Gate of Charisius (Sultan Mehmet Entered Through This Gate)

Second only to the Golden Gate in importance, the Gate of Charisius located at the highest of the city’s seven hills is the place where the defense of the city was mounted by the last Byzantine Emperor, and where the first Sultan of the Ottoman Empire, Mehmed the Conqueror, made his triumphal entrance into Constantinople

Istanbul, Turkey

Coordinates: 41.030975, 28.935763

The Gate of Charisius or Polyandrion and in Turkish Edirnekapı (Adrianople Gate) is where Mehmed II made his triumphal entry into the conquered city. This gate stands on top of the sixth hill, and was the highest point of the city at 77 metres.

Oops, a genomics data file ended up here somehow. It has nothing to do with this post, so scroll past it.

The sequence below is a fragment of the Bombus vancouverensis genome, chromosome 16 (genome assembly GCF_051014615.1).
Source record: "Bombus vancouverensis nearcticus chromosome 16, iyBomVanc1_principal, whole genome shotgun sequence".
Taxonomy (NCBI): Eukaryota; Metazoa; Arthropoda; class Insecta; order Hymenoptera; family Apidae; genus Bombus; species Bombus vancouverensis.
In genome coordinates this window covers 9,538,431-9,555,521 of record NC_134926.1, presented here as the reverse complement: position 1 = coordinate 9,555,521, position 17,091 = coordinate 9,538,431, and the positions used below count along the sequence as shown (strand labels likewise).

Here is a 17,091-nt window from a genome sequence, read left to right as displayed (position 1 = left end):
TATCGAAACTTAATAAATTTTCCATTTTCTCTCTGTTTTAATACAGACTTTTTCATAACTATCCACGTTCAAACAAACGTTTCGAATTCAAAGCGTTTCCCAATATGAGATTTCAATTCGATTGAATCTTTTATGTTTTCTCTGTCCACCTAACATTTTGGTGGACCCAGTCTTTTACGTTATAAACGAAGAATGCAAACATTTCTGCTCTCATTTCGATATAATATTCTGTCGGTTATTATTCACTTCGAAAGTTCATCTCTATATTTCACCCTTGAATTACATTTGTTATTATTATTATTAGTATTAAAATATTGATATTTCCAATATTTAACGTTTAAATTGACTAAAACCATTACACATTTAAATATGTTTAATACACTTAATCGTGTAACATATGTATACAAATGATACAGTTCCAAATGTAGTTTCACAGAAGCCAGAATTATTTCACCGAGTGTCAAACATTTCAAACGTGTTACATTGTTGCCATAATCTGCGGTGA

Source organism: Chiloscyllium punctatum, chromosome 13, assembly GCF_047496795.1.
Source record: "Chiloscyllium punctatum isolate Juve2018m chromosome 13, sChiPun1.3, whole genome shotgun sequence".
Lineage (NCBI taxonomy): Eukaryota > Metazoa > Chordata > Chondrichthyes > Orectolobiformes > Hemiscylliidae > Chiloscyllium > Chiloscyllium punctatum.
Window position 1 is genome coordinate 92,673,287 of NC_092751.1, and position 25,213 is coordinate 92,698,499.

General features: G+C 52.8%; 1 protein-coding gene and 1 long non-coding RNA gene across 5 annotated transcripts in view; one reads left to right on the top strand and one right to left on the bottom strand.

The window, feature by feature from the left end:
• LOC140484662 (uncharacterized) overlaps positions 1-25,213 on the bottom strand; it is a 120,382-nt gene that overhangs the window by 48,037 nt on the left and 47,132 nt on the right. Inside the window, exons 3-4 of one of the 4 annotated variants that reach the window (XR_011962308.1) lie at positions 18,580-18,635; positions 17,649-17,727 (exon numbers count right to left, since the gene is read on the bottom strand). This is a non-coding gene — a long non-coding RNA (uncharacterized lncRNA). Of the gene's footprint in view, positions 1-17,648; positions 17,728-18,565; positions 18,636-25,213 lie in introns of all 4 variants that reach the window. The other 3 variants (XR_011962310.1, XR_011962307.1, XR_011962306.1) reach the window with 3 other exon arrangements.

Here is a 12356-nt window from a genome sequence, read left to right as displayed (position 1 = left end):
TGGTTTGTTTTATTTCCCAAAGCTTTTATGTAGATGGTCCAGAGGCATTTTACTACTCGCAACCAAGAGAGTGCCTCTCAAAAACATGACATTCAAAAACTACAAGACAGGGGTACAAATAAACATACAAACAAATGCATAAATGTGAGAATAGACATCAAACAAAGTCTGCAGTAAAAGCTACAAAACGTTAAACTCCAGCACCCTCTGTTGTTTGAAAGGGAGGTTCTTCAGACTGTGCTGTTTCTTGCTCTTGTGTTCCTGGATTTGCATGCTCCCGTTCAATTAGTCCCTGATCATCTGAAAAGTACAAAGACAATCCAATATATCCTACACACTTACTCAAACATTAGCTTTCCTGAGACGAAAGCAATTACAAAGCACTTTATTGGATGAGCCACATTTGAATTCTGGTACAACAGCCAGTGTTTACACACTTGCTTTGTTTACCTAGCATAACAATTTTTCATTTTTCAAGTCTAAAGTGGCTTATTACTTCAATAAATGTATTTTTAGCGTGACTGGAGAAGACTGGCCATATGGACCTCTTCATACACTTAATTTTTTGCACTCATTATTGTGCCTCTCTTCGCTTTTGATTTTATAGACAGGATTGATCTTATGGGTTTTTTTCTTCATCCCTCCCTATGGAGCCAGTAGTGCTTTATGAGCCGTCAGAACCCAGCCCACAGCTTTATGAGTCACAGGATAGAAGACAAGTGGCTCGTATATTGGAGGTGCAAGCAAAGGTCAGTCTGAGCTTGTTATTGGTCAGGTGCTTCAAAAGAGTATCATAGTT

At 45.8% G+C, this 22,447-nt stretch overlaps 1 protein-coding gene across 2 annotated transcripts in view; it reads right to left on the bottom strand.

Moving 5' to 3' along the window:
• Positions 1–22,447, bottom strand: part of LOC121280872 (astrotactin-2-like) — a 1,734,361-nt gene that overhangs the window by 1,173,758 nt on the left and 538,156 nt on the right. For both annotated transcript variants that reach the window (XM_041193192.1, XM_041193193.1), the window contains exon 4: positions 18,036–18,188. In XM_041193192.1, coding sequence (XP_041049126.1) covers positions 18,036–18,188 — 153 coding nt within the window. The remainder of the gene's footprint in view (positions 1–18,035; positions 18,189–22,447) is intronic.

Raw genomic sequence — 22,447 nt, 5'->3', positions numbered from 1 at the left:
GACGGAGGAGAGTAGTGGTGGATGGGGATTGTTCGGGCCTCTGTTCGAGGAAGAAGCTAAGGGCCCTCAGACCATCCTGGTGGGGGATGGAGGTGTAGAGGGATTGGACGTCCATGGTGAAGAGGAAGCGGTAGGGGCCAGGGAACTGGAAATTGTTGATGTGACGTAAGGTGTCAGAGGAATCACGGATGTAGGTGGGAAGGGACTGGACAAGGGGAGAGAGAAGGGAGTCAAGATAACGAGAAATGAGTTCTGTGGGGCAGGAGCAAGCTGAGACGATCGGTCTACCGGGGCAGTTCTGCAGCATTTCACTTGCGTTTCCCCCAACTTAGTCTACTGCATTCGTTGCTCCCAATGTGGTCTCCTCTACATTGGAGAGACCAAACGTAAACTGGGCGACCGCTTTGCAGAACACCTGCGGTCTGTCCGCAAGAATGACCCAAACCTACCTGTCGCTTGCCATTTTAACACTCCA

The conquest bestowed immense glory and prestige on the country. There is some historical evidence that 10 years after the conquest of Constantinople, Mehmed II visited the site of Troy and boasted that he had avenged the Trojans by conquering the Greeks (Byzantines).

The Byzantine walls, of which large parts survive, were built between 408 and 413 by Emperor Theodosius II. The main line of defense was the inner wall that is accessed by stone ramps.